Social Networking Sites (SNS), like Facebook and Instagram, are a common form of communication (e.g., Yau & Reich, 2017), with upwards of 70% of U.S. adults using at least one SNS site daily (Perrin and Anderson, 2019). The average daily time of use observed in studies is as high as almost three hours (Vanman et al., 2018). The increased SNS use has raised public health concerns (Abroms, 2019), as recent meta-analyses provide evidence for adverse mental health outcomes, specifically depression (Marino et al., 2018; Yoon et al., 2019). Consequently, users report attempting intermittent periods of abstinence to lower their negative affect (Turel 2014; 2016). It remains unclear whether intermittent periods of abstinence (Fernandez, Kuss, and Griffiths, 2020) or moderation of use (Brailovskaia et al., 2020; Hunt et al., 2018; van Wezel et al., 2021) are efficacious approaches. The aim of this study was to compare the effect of various durations of SNS use on depressive symptoms and affect. University students (n=110) were randomized into either a control or experimental group limiting their daily SNS use for seven days. The condition assignments consisted of abstinence (n=25), 30 minutes daily (n=28), 60 minutes daily (n=23), or unrestricted control (n=34). Participants were primarily young adults (M=19.65), white (75.5%), and female (77.3%), with an average daily use of SNS of roughly 3 hrs. (172 minutes). An application was used to track and limit SNS sites of interest: Facebook, Instagram, Twitter, Snapchat, and TikTok. At the end of each of the seven study days, students completed the Clinically Useful Depression Outcome Scale (CUDOS) to capture changes in depressive symptoms over time and completed the Positive and Negative Affect Scale (PANAS) to capture changes in affect throughout the day. We hypothesized that individuals assigned to the lowest moderation group (30 minutes) would have the greatest decreases in slopes of depressive symptoms and negative affect and increases in positive affect. There was varying attrition (7-29%) and non-adherence to assignment (6-26%) within our experimental conditions, and these participants were excluded from the study. The sample endorsed minimal depression (M=16.2 [SD=11.60]), scored in the 41st percentile in positive affect and 84th percentile in negative affect, and endorsed some difficulties of problematic addiction to their SNS (M=15.36 [SD=5.39]). Using multilevel modeling, findings suggest no differences in rates of change in depressive symptoms or affect when comparing those in the moderation (30 or 60 min) or abstinence conditions to the control condition. Moreover, experiential avoidance, social networking addiction, and day of the week did not moderate the changes in slopes for our outcomes of interest. Nevertheless, participants within the 30-minute condition who were more active (e.g., posting, messaging, etc.) in their SNS usage had improvements in affect but not depressive symptoms. There was no relationship between passive use (e.g., reading status updates, etc.) and outcomes. Therefore, moderate SNS use, at 30-min a day, may not be a more effective method to reduce depressive symptoms or improve affect than abstinence or use as normal. However, a limitation of this study is that participants were not a highly depressed before the intervention, limiting the generalization of these findings. In all, users should be encouraged to increase their active engagement such as posting and messaging with peers on their SNS sites to improve their positive and negative affect.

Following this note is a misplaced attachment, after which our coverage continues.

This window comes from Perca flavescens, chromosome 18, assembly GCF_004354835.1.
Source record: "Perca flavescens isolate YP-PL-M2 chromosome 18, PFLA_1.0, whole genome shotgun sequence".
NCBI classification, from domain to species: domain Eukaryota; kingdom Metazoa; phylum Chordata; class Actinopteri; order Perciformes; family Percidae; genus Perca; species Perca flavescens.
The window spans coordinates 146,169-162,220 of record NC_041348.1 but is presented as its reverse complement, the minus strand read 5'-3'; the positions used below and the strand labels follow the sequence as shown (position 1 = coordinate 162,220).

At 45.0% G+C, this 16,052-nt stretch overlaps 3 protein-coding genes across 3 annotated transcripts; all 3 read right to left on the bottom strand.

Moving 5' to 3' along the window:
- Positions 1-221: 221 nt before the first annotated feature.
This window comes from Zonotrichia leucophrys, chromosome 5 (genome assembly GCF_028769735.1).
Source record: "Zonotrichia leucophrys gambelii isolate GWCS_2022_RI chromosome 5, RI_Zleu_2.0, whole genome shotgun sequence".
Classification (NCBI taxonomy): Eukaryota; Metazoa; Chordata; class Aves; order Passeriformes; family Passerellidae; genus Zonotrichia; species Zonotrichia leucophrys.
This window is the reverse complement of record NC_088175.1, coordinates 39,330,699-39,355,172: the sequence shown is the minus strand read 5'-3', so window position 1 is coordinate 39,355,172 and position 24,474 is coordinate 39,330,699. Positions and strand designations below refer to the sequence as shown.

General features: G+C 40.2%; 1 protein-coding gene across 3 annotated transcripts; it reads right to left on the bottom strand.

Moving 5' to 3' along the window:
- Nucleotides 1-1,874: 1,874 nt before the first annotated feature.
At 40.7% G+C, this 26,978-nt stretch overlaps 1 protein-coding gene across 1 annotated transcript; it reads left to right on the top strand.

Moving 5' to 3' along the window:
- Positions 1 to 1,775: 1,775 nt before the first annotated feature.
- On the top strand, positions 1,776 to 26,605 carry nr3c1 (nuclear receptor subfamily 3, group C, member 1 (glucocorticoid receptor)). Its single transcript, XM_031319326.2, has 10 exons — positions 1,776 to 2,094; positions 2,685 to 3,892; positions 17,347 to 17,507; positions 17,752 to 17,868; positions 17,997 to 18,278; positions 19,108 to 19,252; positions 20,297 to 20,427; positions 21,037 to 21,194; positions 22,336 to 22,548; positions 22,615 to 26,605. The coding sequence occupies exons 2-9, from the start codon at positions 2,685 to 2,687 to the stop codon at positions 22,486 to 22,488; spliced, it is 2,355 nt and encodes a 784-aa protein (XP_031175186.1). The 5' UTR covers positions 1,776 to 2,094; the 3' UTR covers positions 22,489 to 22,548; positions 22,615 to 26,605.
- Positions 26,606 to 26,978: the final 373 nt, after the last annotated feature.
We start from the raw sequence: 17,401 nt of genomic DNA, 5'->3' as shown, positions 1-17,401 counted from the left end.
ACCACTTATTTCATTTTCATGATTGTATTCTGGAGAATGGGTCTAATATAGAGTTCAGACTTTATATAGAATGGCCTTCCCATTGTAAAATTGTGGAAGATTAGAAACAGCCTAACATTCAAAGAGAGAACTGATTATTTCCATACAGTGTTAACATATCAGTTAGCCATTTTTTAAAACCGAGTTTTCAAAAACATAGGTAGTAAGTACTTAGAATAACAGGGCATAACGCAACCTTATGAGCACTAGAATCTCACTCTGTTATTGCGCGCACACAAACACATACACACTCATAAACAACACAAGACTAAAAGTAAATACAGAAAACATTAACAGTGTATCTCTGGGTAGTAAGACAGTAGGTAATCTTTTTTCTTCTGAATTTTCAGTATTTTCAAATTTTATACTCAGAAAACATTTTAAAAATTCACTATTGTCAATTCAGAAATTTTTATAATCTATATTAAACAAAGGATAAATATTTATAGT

Alicia Meuret, Ph.D.
Ofir Turel, Ph.D.
David Rosenfield, Ph.D.
Austin Baldwin, Ph.D.
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Roque, Andres, "A Randomized Controlled Trial of Social Networking Moderation and Abstinence" (2022). Psychology Theses and Dissertations. 36.
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